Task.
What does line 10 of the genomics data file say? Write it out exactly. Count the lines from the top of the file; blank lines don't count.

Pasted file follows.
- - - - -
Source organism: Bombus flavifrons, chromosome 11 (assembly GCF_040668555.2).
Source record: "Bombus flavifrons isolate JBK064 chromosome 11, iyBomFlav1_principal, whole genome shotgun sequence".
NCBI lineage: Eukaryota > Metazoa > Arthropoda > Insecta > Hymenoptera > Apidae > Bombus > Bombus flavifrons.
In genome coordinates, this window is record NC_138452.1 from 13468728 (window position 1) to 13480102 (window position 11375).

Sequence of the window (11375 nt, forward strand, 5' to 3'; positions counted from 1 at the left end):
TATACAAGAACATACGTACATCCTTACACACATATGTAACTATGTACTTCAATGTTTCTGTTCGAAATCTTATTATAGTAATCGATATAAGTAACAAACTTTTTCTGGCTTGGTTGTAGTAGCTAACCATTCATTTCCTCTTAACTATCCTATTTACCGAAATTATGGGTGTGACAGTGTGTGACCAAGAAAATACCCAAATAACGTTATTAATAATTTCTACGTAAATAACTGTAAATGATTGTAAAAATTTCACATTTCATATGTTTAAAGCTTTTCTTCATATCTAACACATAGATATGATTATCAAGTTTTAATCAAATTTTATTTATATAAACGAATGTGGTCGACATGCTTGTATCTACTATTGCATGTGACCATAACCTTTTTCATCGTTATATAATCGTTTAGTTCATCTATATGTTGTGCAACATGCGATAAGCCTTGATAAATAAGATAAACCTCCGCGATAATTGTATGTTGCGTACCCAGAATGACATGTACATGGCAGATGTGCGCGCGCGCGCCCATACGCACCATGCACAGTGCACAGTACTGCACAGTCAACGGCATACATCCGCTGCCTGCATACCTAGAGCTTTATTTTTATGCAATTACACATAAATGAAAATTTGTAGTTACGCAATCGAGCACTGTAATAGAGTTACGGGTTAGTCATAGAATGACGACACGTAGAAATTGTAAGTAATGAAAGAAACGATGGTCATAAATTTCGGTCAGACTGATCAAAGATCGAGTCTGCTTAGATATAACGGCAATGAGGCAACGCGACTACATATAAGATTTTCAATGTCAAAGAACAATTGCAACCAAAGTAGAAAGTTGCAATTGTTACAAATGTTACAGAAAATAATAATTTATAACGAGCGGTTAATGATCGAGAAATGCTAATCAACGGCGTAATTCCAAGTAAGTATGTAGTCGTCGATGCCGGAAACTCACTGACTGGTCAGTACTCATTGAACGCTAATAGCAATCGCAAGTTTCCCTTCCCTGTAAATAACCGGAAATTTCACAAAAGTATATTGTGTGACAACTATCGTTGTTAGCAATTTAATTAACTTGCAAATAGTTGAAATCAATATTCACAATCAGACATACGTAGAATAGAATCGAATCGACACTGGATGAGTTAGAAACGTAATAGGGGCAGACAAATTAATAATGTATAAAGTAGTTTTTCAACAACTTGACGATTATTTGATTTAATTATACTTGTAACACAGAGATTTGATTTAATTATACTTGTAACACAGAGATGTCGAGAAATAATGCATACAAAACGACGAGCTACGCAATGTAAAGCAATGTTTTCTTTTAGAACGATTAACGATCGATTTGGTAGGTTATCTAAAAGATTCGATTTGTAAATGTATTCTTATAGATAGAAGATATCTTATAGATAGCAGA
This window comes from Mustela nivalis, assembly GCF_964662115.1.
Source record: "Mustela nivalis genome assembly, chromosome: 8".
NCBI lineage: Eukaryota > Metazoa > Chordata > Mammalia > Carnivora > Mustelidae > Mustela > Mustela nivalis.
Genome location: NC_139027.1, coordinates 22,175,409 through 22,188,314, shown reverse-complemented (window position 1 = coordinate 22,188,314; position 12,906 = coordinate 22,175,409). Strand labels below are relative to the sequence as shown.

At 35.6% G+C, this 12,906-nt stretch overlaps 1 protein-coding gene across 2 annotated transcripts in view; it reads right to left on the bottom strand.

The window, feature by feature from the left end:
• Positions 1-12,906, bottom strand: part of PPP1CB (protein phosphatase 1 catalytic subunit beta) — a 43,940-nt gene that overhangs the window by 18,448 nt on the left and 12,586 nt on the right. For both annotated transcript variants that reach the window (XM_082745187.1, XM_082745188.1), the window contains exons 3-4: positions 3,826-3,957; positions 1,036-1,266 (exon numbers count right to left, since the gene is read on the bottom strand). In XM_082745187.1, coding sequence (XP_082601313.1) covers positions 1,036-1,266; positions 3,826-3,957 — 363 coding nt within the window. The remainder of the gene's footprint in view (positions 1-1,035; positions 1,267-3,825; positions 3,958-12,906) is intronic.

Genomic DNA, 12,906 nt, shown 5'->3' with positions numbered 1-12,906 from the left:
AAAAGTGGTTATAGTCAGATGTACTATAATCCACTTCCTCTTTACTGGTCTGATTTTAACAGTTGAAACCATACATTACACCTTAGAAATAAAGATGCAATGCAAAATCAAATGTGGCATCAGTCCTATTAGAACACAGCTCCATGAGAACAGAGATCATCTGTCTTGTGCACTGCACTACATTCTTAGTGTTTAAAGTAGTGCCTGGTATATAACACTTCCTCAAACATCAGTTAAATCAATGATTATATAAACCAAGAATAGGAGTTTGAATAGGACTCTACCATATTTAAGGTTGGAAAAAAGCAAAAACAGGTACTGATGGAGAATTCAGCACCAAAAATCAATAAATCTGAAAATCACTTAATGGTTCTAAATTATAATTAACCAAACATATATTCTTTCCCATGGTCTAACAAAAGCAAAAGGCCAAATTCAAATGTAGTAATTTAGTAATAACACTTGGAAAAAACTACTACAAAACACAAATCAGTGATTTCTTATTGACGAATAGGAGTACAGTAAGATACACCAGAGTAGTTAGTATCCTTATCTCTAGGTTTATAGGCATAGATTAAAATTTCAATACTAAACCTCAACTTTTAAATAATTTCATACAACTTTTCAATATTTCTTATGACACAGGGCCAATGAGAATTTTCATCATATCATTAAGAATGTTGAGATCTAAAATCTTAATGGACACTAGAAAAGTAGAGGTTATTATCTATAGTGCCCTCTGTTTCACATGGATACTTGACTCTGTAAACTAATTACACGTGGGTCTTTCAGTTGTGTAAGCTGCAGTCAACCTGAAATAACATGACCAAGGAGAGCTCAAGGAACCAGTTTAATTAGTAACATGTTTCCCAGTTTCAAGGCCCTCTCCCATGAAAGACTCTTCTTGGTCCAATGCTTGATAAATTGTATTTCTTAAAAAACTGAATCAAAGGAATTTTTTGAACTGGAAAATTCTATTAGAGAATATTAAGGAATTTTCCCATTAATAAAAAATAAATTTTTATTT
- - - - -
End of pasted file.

Genome location: NC_139027.1, coordinates 22,175,409 through 22,188,314, shown reverse-complemented (window position 1 = coordinate 22,188,314; position 12,906 = coordinate 22,175,409). Strand labels below are relative to the sequence as shown.